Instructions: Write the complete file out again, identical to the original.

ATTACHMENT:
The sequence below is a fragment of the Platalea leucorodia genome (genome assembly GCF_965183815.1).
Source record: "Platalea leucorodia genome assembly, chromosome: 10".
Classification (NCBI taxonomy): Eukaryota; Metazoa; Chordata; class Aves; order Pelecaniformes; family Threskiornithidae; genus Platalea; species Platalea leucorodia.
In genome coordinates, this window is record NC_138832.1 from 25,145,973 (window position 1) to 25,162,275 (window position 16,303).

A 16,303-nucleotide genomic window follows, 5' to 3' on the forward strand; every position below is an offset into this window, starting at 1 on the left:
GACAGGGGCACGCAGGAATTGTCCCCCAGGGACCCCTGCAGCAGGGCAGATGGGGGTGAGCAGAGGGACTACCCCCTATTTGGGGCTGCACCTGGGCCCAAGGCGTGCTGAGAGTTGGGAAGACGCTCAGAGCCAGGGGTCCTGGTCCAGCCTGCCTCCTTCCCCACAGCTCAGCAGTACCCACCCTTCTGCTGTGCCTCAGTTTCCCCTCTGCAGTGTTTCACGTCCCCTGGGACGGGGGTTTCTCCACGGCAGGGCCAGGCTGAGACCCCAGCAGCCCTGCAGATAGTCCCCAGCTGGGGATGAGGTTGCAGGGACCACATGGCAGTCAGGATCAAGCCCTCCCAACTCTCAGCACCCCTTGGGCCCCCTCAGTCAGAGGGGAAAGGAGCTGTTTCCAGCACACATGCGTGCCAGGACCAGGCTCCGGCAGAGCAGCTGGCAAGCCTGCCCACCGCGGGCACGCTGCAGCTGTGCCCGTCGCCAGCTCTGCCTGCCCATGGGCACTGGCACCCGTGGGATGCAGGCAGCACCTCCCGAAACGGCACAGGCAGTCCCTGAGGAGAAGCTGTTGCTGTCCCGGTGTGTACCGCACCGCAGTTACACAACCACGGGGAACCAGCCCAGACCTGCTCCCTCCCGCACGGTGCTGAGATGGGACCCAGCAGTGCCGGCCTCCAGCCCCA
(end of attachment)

The sequence below is a fragment of the Platalea leucorodia genome (genome assembly GCF_965183815.1).
Source record: "Platalea leucorodia genome assembly, chromosome: 10".
Classification (NCBI taxonomy): Eukaryota; Metazoa; Chordata; class Aves; order Pelecaniformes; family Threskiornithidae; genus Platalea; species Platalea leucorodia.
In genome coordinates, this window is record NC_138832.1 from 25,145,973 (window position 1) to 25,162,275 (window position 16,303).

A 16,303-nucleotide genomic window follows, 5' to 3' on the forward strand; every position below is an offset into this window, starting at 1 on the left:
GACAGGGGCACGCAGGAATTGTCCCCCAGGGACCCCTGCAGCAGGGCAGATGGGGGTGAGCAGAGGGACTACCCCCTATTTGGGGCTGCACCTGGGCCCAAGGCGTGCTGAGAGTTGGGAAGACGCTCAGAGCCAGGGGTCCTGGTCCAGCCTGCCTCCTTCCCCACAGCTCAGCAGTACCCACCCTTCTGCTGTGCCTCAGTTTCCCCTCTGCAGTGTTTCACGTCCCCTGGGACGGGGGTTTCTCCACGGCAGGGCCAGGCTGAGACCCCAGCAGCCCTGCAGATAGTCCCCAGCTGGGGATGAGGTTGCAGGGACCACATGGCAGTCAGGATCAAGCCCTCCCAACTCTCAGCACCCCTTGGGCCCCCTCAGTCAGAGGGGAAAGGAGCTGTTTCCAGCACACATGCGTGCCAGGACCAGGCTCCGGCAGAGCAGCTGGCAAGCCTGCCCACCGCGGGCACGCTGCAGCTGTGCCCGTCGCCAGCTCTGCCTGCCCATGGGCACTGGCACCCGTGGGATGCAGGCAGCACCTCCCGAAACGGCACAGGCAGTCCCTGAGGAGAAGCTGTTGCTGTCCCGGTGTGTACCGCACCGCAGTTACACAACCACGGGGAACCAGCCCAGACCTGCTCCCTCCCGCACGGTGCTGAGATGGGACCCAGCAGTGCCGGCCTCCAGCCCCA